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A global internship in Ghana

By Alexandra Wertz '12
February 3, 2011

Liz Lampman '11 (right) offers assistance to a Ghanaian women as part of her work with Global Mamas this Interim.

Crammed in the back seat of a van between two men talking enthusiastically in a language she doesn’t understand, Liz Lampman '11 smiled. The packed vehicle swerved down a bumpy dirt road in Ghana, screeching to a halt as three more strangers piled in and the already sweaty passengers had to squish together even tighter. For Lampman, this was a regular ride to work this Interim and, despite the noise and dust, became a commute that she loved.

Lampman spent Interim in Accra, Ghana, where she completed an academic internship with Global Mamas, a nonprofit organization that promotes women's economic independence and fair trade. Her experience was supported by a Kloeck-Jenson Scholarship, an award distributed through the St. Olaf Center for Experiential Learning that encourages students to engage in activity that addresses the causes and impact of economic, political, and social injustice and violence.

A sociology/anthropology and English major who also has a concentration in women’s studies, Lampman’s work with Global Mamas involved keeping the organization’s website updated, compiling an annual report, and marketing the homemade merchandise made by Ghanaian women. She’s also been keeping her own blog about the experience, and she took some time to answer a few questions about what she learned along the way.

What drew you to the mission of Global Mamas?
I'm passionate about working toward gender equality, and that's exactly what Global Mamas does. This organization supports women-owned businesses in Ghana by marketing their products online and on many continents. This contributes to the success of these women's businesses and, therefore, helps them work toward economic independence. Studies have shown that when women earn an income or become economically independent, it drastically changes their lives. Women may choose to pay off their debt, pay for necessary health care for themselves or their families, or invest in education for themselves or for their children.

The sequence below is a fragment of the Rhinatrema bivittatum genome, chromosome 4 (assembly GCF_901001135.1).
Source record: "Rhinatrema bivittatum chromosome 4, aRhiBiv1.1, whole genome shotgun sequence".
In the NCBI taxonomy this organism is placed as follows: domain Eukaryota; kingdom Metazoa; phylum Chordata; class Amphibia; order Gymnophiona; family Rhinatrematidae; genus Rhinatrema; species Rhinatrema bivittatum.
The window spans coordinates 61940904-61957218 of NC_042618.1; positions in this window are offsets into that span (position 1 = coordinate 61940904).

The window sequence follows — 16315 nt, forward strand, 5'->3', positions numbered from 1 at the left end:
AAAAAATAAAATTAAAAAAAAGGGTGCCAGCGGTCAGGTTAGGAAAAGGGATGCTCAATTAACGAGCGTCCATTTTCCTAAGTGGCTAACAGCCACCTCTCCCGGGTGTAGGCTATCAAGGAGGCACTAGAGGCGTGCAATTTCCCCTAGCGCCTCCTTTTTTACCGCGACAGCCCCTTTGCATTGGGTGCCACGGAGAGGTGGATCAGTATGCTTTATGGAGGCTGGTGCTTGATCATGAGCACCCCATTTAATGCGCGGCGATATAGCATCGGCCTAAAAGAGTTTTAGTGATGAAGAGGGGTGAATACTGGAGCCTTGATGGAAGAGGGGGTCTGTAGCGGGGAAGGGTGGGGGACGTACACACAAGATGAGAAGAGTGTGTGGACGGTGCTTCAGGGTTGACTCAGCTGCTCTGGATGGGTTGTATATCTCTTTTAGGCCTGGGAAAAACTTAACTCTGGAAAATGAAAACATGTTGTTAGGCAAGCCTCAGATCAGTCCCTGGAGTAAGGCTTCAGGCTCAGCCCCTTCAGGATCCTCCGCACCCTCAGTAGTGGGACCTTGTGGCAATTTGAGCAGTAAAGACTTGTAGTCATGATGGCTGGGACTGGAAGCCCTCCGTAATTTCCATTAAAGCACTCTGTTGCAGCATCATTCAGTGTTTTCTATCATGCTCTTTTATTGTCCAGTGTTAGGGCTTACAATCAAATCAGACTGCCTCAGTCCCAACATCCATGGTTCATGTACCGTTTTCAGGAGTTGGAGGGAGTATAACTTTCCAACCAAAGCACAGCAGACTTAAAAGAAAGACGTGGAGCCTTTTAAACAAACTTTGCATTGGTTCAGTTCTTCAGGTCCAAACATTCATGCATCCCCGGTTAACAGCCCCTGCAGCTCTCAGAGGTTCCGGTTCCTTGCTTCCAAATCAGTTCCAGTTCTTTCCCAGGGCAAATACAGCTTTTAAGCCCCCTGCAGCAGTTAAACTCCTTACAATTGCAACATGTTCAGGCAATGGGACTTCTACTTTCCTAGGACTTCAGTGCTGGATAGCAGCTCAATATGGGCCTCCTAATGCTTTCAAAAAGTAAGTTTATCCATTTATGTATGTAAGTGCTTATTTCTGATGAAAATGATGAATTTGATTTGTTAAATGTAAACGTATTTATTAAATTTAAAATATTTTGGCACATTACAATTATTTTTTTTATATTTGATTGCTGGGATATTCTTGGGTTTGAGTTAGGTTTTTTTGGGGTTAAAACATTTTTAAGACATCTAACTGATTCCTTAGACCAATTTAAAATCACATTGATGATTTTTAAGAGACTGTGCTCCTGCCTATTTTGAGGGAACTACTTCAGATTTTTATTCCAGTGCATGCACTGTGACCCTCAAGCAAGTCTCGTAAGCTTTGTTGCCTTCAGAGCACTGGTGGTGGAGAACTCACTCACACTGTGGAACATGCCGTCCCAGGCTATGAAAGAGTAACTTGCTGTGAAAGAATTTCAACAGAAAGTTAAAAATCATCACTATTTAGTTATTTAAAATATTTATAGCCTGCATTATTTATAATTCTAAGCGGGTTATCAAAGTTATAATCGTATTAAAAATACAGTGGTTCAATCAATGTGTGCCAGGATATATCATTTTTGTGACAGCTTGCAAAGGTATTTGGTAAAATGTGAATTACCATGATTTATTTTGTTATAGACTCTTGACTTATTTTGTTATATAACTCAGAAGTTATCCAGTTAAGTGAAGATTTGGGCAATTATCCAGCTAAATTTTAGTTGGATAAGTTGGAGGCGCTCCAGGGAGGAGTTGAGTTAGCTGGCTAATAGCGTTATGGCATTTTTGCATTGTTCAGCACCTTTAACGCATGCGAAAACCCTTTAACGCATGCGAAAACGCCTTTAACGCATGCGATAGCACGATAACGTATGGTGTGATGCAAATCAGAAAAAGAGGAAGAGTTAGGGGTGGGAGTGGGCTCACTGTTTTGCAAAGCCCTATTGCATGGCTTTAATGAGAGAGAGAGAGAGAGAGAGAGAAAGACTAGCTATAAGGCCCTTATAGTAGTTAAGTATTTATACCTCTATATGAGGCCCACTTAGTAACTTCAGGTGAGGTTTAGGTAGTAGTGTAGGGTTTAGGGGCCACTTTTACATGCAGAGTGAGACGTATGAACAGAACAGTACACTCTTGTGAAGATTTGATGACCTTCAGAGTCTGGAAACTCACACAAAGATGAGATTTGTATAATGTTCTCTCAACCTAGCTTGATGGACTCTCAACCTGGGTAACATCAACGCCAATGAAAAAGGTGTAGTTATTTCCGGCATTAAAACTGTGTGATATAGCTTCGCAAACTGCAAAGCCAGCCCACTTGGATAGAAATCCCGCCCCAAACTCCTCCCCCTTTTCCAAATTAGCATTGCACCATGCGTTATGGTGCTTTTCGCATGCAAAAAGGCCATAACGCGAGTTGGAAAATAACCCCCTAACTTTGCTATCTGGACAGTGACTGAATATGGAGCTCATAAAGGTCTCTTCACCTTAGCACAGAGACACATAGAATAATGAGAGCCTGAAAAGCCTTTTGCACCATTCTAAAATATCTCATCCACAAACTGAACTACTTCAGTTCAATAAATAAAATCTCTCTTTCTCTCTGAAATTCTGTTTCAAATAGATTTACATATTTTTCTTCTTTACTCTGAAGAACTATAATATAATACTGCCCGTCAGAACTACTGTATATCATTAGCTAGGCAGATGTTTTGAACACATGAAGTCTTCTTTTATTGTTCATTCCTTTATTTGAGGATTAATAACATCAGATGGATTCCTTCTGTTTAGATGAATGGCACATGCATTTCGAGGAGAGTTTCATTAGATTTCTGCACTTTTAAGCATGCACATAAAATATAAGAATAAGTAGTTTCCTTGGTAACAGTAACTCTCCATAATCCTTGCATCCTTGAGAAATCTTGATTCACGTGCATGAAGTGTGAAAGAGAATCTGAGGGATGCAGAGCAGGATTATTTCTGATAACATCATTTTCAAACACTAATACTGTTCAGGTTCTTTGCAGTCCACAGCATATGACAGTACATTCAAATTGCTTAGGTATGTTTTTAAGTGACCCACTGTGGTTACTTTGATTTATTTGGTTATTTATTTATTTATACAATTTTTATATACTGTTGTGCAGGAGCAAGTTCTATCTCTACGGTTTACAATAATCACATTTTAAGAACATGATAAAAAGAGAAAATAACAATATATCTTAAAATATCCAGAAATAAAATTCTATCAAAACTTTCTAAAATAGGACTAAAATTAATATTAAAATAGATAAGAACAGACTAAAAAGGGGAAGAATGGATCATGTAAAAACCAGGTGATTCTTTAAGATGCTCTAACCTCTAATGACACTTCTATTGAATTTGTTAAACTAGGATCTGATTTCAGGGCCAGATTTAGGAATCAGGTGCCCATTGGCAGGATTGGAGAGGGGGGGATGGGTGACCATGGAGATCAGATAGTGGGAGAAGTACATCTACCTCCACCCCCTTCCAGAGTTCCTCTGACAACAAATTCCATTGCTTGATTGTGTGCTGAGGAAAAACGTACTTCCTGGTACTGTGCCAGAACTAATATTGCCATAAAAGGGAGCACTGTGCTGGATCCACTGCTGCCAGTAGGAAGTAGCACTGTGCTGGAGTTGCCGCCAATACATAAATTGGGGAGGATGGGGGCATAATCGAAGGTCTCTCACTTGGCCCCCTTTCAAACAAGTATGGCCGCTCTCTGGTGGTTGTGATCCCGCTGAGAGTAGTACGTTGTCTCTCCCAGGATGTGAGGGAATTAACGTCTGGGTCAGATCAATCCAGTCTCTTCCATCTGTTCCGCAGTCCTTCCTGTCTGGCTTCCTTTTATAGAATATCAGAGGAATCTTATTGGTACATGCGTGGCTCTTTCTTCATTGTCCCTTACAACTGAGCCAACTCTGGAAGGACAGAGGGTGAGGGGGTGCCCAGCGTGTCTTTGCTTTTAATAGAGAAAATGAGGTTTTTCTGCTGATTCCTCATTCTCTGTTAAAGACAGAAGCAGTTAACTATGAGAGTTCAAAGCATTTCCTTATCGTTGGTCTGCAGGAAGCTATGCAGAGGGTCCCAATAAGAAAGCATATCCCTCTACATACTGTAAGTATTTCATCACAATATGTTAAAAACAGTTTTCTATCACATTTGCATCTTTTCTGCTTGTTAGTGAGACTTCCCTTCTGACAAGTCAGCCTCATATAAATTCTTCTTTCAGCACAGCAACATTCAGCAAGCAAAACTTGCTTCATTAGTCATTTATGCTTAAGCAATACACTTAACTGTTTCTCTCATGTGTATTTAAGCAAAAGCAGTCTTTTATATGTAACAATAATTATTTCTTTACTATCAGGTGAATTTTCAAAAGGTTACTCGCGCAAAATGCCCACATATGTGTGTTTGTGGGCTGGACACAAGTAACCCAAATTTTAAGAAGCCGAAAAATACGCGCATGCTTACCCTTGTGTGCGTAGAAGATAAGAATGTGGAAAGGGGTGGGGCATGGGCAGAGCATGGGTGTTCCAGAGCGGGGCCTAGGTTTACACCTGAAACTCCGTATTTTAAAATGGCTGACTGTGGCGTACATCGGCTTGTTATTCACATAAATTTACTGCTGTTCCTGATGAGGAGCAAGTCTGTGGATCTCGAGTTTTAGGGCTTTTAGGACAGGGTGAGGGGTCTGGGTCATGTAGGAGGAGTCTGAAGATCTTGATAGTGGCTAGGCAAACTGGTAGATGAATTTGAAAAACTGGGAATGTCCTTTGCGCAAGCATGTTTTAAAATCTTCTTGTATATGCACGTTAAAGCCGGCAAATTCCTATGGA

How did you land your internship at Global Mamas?
I expressed interest to Global Mamas some time ago, but this fall they actually contacted me and invited me to consider applying for an internship. I applied and, as soon as I found funding, booked my ticket to Ghana. I would not be here if it weren't for the Kloeck-Jenson scholarship.

What's your favorite part about your work with Global Mamas?
I love that every single thing I do is important. If at any point I feel worn out, I just have to take one second and remember what I am a part of and what my work is helping to accomplish. I love the mission and the practical goals of Global Mamas, and I feel so honored to be able to contribute.

What's your favorite part about Ghana?
There's a particular type of transportation vehicle in Ghana called a tro tro. It's similar to a bus system in the States, but tros are the about size of 15-passenger vans and they have many, many more seats crammed in them. A tro is always jam-packed and speeds down the road, swerving around pot holes and the occasional wandering goat, and stops only to drop someone off or cram in one more passenger. They're loud, dusty, hot, and I love them! I love the unpredictability, the speed, and the simplicity. You don't really think about the fact that you're jammed between strangers, or even that you don't understand what they're saying; it's just a time to breathe (or cough) and be. I find the chaos calming and the Ghanaians, with their openness and warmth, are always a pleasure to travel with, even when we're sitting on each others' laps.

What's one thing you find surprising or challenging about life in Ghana?
It's sometimes challenging to be white. There's no blending in, and I am constantly aware of how my behavior is going to represent other white people or Americans. I recognize how invaluable this experience is, however, and I welcome the challenge it brings.

What are your career goals and how has this experience shaped them?

In the near future, I hope to work for an organization that promotes social justice. After two or three years I plan to return to graduate school, possibly for an MFA in creative writing, but I am also considering other avenues for further education.This internship has confirmed the fact that I work diligently and happily when I agree with the mission of the business or organization. I don't think that I'll be able to compromise on this aspect in my future career, so I'll need to seek employment with socially responsible organizations or businesses.

Contact Kari VanDerVeen at 507-786-3970 or